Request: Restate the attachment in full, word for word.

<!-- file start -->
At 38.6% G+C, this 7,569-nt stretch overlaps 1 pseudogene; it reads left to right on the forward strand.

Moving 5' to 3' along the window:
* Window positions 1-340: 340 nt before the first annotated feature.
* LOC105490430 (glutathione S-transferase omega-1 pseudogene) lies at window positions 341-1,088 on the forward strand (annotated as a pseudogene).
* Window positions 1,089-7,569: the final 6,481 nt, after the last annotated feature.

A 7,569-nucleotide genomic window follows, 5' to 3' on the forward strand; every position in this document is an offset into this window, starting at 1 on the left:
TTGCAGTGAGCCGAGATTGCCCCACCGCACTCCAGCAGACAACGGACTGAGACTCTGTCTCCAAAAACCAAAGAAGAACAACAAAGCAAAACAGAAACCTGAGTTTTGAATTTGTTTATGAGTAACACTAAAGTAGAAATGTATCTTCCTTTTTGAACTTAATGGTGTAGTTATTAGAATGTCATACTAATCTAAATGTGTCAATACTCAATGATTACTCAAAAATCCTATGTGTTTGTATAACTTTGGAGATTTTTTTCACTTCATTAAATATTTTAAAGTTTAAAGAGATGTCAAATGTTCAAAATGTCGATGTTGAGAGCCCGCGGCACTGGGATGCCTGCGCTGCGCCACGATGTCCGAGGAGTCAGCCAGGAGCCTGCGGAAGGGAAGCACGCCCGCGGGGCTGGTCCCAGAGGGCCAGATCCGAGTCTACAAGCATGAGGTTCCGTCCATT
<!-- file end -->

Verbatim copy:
At 38.6% G+C, this 7,569-nt stretch overlaps 1 pseudogene; it reads left to right on the forward strand.

Moving 5' to 3' along the window:
* Window positions 1-340: 340 nt before the first annotated feature.
* LOC105490430 (glutathione S-transferase omega-1 pseudogene) lies at window positions 341-1,088 on the forward strand (annotated as a pseudogene).
* Window positions 1,089-7,569: the final 6,481 nt, after the last annotated feature.

A 7,569-nucleotide genomic window follows, 5' to 3' on the forward strand; every position in this document is an offset into this window, starting at 1 on the left:
TTGCAGTGAGCCGAGATTGCCCCACCGCACTCCAGCAGACAACGGACTGAGACTCTGTCTCCAAAAACCAAAGAAGAACAACAAAGCAAAACAGAAACCTGAGTTTTGAATTTGTTTATGAGTAACACTAAAGTAGAAATGTATCTTCCTTTTTGAACTTAATGGTGTAGTTATTAGAATGTCATACTAATCTAAATGTGTCAATACTCAATGATTACTCAAAAATCCTATGTGTTTGTATAACTTTGGAGATTTTTTTCACTTCATTAAATATTTTAAAGTTTAAAGAGATGTCAAATGTTCAAAATGTCGATGTTGAGAGCCCGCGGCACTGGGATGCCTGCGCTGCGCCACGATGTCCGAGGAGTCAGCCAGGAGCCTGCGGAAGGGAAGCACGCCCGCGGGGCTGGTCCCAGAGGGCCAGATCCGAGTCTACAAGCATGAGGTTCCGTCCATT